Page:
The Federal Circuit held that the PTAB erred in determining that the “sized and shaped” limitation “does not require the frame be sized and shaped for insertion into a damaged heart valve,” but “only that the frame is sized and shaped for insertion in a position between the upstream region and the downstream region.” The Federal Circuit reasoned that the PTAB’s construction was incorrect because “it covers frames sized and shaped for installation with the native valve removed, rather than only with the native valve in place.” The Federal Circuit cited language in the patent specification allegedly stressing that the disclosed artificial heart valve can be inserted without removing the native valve, an alleged express improvement on the prior art.
The Federal Circuit’s decision is available here.
Bioventus recently announced that its shareholders approved its agreement to acquire Misonix. Bioventus agrees to pay Misonix shareholders either 1.6839 shares of Bioventus class A common stock or $28.00 for each share of Misonix common stock held. The amount paid to Misonix shareholders results in an approximate valuation of $518 million for Misonix, based on share prices from around the time the acquisition agreement was reached. With the completion of this acquisition, Misonix will become a wholly-owned subsidiary of Bioventus.
Misonix develops minimally invasive therapeutic ultrasonic medical devices and regenerative tissue products for a variety of orthopedic applications. For example, Misonix is the developer of the BoneScalpel, an ultrasonic bone cutting tool. Additionally, Misonix is the developer of the Nexus, an ultrasonic surgical aspirator for precision hard and soft tissue removal.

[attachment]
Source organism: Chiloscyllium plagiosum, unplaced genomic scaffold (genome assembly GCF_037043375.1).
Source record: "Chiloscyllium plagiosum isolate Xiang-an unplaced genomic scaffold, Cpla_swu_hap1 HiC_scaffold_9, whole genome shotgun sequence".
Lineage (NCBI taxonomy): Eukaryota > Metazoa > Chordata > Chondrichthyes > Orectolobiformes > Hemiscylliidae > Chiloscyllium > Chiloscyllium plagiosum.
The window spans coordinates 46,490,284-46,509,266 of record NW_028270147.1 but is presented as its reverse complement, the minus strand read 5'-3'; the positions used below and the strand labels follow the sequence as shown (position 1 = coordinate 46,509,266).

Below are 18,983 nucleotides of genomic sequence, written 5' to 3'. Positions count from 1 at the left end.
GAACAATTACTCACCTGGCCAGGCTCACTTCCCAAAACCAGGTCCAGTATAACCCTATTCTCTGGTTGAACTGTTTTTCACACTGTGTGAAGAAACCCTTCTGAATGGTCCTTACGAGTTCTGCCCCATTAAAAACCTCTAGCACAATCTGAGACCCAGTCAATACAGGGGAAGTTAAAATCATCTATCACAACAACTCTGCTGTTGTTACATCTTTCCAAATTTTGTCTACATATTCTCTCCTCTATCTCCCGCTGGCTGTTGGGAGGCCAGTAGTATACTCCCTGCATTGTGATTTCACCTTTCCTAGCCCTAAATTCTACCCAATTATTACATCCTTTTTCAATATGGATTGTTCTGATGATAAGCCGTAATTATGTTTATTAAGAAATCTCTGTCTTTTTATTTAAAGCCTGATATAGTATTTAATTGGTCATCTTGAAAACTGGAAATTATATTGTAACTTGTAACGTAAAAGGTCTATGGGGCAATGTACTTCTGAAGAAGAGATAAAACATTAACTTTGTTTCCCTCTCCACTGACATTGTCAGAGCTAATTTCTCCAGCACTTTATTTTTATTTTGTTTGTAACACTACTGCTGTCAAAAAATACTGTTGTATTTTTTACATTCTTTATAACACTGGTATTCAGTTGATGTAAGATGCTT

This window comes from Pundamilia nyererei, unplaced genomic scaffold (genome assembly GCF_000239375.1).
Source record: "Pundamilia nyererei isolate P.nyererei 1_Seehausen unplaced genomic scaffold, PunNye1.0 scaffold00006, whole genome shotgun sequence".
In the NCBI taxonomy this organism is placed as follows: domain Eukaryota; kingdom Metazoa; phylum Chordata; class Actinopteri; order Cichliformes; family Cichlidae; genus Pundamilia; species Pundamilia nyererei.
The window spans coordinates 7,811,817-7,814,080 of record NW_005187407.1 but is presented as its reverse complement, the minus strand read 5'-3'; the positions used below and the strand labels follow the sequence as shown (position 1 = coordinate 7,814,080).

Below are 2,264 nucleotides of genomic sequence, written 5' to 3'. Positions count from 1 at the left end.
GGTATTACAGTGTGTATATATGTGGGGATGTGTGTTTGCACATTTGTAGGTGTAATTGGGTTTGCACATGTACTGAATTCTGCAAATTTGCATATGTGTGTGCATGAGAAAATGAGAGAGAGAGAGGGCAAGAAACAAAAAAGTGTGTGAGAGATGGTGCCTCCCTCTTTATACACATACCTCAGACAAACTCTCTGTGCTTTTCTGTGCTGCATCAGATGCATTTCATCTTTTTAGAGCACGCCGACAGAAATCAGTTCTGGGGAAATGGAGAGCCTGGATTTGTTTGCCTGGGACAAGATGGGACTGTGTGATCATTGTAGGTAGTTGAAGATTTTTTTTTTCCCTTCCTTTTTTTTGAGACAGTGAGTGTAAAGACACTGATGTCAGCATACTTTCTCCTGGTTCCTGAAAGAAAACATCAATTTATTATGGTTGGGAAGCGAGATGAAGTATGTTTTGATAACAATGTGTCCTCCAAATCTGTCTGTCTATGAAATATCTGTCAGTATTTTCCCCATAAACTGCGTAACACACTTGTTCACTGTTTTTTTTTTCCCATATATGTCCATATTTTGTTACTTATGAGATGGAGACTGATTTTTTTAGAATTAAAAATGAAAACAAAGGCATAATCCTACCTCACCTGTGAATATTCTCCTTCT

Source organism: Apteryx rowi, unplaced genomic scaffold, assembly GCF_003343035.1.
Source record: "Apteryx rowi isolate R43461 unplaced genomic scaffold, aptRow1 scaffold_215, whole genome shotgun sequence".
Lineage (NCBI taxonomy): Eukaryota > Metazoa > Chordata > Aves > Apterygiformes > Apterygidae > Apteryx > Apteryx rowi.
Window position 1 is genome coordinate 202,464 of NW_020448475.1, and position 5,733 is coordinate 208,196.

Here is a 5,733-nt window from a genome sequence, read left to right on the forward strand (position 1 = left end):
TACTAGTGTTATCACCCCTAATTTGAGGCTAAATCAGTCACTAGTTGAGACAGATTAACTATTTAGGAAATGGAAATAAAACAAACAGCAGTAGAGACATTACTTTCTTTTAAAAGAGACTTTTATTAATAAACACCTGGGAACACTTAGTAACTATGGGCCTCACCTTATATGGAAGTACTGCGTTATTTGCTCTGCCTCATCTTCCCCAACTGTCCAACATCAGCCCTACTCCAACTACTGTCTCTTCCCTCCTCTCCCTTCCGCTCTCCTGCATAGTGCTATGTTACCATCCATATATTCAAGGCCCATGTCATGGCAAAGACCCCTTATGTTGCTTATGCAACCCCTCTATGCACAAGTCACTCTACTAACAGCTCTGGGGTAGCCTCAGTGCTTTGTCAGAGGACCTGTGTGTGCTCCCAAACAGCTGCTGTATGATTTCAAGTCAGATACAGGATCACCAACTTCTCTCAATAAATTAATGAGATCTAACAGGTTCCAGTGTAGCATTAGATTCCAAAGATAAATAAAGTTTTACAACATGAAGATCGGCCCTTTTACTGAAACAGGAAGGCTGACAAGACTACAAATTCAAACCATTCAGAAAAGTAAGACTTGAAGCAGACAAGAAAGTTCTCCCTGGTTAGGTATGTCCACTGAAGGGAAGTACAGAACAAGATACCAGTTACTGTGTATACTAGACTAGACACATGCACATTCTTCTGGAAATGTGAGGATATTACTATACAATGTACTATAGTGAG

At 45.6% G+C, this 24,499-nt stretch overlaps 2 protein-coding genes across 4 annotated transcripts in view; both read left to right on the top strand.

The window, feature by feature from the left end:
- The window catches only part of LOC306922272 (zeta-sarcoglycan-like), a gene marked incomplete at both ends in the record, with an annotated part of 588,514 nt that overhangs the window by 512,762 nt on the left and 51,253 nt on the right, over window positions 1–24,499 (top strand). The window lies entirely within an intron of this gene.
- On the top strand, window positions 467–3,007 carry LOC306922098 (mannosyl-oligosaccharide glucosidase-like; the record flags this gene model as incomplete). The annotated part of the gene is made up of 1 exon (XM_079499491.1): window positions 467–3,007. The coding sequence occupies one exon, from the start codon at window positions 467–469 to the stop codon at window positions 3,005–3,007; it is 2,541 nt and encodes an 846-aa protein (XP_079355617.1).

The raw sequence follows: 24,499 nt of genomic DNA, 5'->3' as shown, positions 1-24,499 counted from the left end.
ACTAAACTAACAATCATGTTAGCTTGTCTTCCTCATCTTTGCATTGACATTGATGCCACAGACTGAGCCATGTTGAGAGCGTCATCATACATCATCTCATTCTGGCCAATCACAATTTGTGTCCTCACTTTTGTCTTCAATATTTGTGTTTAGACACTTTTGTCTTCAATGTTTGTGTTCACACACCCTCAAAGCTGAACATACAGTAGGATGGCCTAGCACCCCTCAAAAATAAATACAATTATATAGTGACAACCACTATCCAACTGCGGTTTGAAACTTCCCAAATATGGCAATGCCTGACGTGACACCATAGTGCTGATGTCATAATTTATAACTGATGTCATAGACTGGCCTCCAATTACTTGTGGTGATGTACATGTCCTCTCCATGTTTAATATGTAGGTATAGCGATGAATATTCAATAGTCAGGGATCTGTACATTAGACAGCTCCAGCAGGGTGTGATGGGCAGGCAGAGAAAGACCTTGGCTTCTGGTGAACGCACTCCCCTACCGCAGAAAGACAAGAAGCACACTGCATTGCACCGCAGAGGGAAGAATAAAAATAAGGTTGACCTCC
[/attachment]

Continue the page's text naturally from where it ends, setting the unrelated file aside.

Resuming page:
In a press release, Bioventus’ CEO Ken Reali stated:
We are pleased by the outcome of today’s vote and thank our stockholders for supporting the acquisition. The combination with Misonix creates significant value and provides a deeper global portfolio of pain treatments, restorative therapies and surgical solutions for patients. We are excited to welcome the Misonix team to Bioventus.
Bioventus plans to accelerate the adoption of Misonix’s BoneScalpel and Nexus products through the footprint of Bioventus in the spine surgical solutions area. Bioventus also plans to augment its current lower extremity product offerings with Misonix’s products.
This acquisition is one of three acquisitions by Bioventus this year. Earlier this year, Bioventus acquired Bioness, the developer of neuromodulation and rehabilitation medical devices. Bioventus also has an agreement in place to acquire CertiHeal, the developer of the Agili-C implant.